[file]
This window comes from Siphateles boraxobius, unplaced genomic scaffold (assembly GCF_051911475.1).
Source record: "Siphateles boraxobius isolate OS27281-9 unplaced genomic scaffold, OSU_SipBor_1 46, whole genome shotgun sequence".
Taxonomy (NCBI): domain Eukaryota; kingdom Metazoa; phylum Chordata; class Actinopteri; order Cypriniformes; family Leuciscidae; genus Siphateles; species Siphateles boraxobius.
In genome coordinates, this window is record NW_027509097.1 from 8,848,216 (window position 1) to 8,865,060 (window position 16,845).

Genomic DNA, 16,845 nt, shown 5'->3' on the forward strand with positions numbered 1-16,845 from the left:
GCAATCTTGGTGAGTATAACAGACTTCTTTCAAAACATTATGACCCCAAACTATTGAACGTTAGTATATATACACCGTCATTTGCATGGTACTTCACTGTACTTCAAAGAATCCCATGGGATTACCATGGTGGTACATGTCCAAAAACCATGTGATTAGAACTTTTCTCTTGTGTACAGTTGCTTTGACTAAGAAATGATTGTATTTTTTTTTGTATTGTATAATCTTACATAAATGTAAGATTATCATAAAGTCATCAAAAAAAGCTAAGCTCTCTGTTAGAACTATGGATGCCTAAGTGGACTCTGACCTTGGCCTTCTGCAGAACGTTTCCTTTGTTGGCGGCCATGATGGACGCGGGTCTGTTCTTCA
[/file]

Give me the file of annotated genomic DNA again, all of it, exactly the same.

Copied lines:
This window comes from Siphateles boraxobius, unplaced genomic scaffold (assembly GCF_051911475.1).
Source record: "Siphateles boraxobius isolate OS27281-9 unplaced genomic scaffold, OSU_SipBor_1 46, whole genome shotgun sequence".
Taxonomy (NCBI): domain Eukaryota; kingdom Metazoa; phylum Chordata; class Actinopteri; order Cypriniformes; family Leuciscidae; genus Siphateles; species Siphateles boraxobius.
In genome coordinates, this window is record NW_027509097.1 from 8,848,216 (window position 1) to 8,865,060 (window position 16,845).

Genomic DNA, 16,845 nt, shown 5'->3' on the forward strand with positions numbered 1-16,845 from the left:
GCAATCTTGGTGAGTATAACAGACTTCTTTCAAAACATTATGACCCCAAACTATTGAACGTTAGTATATATACACCGTCATTTGCATGGTACTTCACTGTACTTCAAAGAATCCCATGGGATTACCATGGTGGTACATGTCCAAAAACCATGTGATTAGAACTTTTCTCTTGTGTACAGTTGCTTTGACTAAGAAATGATTGTATTTTTTTTTGTATTGTATAATCTTACATAAATGTAAGATTATCATAAAGTCATCAAAAAAAGCTAAGCTCTCTGTTAGAACTATGGATGCCTAAGTGGACTCTGACCTTGGCCTTCTGCAGAACGTTTCCTTTGTTGGCGGCCATGATGGACGCGGGTCTGTTCTTCA